- Hold for 5 breaths.
Finally, let’s find a nice relaxing Spinal Twist to restore balance to the body before you take rest in Savasana.
- Extend the legs long and breathe here for a moment, noticing how you feel.
- Inhale and bring your knees into your chest. Give them a little squeeze.
- Bring the knees across the body. You can use your left hand to gently press on the outside of the right thigh to deepen this twist a little bit. Or feel free to just rest the hand there. Extend your right arm out to the right, shoulder height. You can take your gaze toward that right hand.
- Hold for 5 breaths before rolling onto your back, extending the leg down, and repeating on the left side.
At the end of every yoga practice, no matter how short, it’s always a good idea to come into Savasana for a few minutes. This gives the body the opportunity to absorb the wonderful practice you just gave it. All you have to do is simply lie on your mat with your arms down at your sides, palms facing up, and breathe naturally with the eyes closed for anywhere from 2 to 5 minutes. Your body will thank you for it.
Beyond Exercise: Supplementation
Exercise does so many great things for your body, not just your immune system. It can also reduce inflammation, which probably began to set further in over the past weeks. So in addition exercise, focus more than ever on eating a healthy, more plant-based diet, and consider supplementing with Smarter Curcumin every day to help fight inflammation at its core and help you better deal with stress.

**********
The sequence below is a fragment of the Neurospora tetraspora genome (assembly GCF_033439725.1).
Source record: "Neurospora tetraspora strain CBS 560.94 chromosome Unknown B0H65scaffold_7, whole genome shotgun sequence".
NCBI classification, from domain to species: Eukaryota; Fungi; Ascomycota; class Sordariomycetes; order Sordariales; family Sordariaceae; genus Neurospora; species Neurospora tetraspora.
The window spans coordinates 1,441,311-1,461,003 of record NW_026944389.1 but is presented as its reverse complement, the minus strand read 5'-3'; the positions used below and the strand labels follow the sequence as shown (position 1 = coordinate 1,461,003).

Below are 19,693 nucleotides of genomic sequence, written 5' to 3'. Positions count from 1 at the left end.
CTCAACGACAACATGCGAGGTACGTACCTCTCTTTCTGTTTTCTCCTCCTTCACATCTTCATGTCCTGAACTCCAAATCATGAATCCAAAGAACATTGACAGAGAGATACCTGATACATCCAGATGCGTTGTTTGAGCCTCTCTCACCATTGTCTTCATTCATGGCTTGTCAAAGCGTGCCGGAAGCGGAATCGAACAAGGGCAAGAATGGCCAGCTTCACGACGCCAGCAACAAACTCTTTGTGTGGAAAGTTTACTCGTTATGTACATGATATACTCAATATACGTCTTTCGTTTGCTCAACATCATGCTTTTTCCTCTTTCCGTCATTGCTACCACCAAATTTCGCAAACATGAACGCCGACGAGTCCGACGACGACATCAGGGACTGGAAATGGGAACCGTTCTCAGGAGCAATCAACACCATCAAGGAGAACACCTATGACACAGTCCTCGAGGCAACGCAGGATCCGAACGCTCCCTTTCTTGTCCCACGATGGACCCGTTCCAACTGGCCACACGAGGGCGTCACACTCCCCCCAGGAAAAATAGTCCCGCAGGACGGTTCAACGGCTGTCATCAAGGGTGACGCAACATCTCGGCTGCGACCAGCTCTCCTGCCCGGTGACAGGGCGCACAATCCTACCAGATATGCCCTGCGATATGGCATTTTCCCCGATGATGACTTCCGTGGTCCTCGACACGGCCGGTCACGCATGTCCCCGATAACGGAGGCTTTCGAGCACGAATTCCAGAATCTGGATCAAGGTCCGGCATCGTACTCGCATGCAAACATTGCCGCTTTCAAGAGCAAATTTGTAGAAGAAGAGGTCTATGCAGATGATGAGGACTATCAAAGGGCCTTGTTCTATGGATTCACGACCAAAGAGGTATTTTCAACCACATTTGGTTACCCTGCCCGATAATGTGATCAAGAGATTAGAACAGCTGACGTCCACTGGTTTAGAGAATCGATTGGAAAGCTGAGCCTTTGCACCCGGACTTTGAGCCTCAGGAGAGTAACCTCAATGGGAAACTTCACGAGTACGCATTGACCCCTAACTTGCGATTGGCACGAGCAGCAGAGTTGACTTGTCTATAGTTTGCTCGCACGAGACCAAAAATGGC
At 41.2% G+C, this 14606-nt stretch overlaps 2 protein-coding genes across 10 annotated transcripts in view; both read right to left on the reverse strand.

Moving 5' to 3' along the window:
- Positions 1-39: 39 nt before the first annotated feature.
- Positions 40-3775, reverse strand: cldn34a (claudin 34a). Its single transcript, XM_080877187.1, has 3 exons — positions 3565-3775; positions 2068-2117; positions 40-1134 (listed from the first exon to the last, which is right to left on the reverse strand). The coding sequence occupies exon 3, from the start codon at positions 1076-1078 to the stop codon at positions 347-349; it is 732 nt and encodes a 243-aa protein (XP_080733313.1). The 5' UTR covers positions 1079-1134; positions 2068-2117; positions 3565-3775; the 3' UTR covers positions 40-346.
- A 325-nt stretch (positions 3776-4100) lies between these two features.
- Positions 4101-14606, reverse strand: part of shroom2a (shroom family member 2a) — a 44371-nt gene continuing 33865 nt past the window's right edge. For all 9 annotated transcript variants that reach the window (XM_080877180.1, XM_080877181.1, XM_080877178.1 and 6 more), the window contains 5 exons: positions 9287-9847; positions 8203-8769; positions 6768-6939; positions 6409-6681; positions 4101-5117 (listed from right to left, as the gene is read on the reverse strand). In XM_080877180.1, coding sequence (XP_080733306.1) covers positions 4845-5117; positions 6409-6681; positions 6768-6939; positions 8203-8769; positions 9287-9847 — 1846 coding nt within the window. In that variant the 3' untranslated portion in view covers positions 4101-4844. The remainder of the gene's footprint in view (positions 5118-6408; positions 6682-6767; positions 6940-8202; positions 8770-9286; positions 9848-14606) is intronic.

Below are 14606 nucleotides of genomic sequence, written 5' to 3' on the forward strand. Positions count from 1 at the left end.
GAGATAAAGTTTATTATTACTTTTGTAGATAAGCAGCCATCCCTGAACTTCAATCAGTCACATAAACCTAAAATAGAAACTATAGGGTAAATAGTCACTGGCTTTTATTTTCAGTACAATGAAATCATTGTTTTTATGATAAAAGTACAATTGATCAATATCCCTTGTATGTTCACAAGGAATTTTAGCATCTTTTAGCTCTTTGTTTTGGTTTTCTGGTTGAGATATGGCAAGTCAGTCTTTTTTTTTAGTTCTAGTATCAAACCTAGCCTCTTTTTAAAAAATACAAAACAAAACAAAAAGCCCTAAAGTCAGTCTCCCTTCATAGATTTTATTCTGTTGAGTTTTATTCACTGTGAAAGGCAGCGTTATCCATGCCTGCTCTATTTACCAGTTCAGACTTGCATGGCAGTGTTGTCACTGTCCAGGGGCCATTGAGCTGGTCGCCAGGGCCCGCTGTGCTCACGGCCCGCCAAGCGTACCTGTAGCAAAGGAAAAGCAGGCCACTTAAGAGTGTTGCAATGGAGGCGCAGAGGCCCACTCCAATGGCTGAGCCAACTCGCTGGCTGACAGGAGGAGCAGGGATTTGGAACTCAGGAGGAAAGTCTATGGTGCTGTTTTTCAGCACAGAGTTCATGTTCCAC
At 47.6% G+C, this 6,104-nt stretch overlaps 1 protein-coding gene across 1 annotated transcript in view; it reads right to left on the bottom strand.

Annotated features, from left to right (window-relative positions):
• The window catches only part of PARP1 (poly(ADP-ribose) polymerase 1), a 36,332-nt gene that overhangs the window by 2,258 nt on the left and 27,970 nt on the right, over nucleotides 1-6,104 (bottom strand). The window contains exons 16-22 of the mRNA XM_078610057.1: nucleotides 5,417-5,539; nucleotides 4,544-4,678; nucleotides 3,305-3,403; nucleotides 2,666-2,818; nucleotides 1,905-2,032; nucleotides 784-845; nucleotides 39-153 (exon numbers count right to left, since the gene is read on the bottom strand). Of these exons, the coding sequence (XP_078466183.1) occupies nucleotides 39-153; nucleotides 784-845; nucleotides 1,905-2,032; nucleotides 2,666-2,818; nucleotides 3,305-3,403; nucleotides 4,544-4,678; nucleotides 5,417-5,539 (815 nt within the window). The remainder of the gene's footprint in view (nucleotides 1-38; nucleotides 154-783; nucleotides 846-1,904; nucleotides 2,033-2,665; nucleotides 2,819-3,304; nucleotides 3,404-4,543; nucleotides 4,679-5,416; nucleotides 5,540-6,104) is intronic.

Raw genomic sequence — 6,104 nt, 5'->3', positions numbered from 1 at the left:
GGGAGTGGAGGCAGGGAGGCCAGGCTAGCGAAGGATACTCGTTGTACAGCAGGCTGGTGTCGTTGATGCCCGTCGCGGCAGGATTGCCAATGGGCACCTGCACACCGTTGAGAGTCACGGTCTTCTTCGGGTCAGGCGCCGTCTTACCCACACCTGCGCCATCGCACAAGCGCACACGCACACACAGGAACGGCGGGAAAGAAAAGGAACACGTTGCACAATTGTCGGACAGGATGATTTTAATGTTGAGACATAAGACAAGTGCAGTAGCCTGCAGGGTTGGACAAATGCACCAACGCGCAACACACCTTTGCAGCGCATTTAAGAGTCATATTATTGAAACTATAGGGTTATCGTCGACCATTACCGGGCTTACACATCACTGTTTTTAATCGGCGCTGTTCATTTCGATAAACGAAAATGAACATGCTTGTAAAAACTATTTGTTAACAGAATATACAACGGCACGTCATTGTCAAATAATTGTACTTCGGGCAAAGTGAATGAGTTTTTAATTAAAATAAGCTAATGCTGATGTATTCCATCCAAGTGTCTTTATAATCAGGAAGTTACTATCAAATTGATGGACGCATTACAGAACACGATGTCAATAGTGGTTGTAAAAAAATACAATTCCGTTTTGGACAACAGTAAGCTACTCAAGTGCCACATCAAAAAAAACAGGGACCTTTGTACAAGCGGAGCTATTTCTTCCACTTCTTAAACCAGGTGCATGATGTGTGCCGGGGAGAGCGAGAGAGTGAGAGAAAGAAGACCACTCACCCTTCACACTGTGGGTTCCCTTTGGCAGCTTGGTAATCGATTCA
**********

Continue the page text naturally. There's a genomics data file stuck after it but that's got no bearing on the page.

If you don’t know about curcumin, it is the concentrated active ingredient inside turmeric, and the form curcumin Smarter uses is the most bioavailable — meaning it absorbs into your body quickly and completely, so you get the most bang for your buck. Smarter Curcumin is a must for your joints, but it also helps keep your heart healthy, and even boosts the immune system in a different way than vitamin D does.
Speaking of which, you should also be taking Vitamin D3 each day — a full therapeutic dose of 5000 IUs. As Dr. Nancy mentioned in her last show, Vitamin D is a proven nutrient for boosting immunity. Studies even showed that people who regularly take a therapeutic dose of vitamin D daily had 40% fewer respiratory infections than those who take a standard dose (like you get in a multi). That’s something else that we all need right now.
Smarter Vitamin D3 is really different from traditional D3 supplements:
- It’s 100% plant-based, which you won’t find in most stores
- It gives you the full therapeutic dose of vitamin D3 — the 5000 IUs
- It comes in a coconut oil based softgel, since Vitamin D is fat soluble it needs a carrier oil to work best.
- Plus the added vitamin K2 means extra bone support.
Dr. Nancy’s 8-Part Exercise Series
We know how hard it is to stay motivated to exercise at home, and how helpful it is to have a structured program that’s both challenging and fun to keep you moving.
So we’re making Dr. Nancy’s 8-part “at home” exercise video series and 60-page workout guide available to all of you for free. This will be available very soon so stay tuned for more information!
Stay safe, stay motivated, and stay home.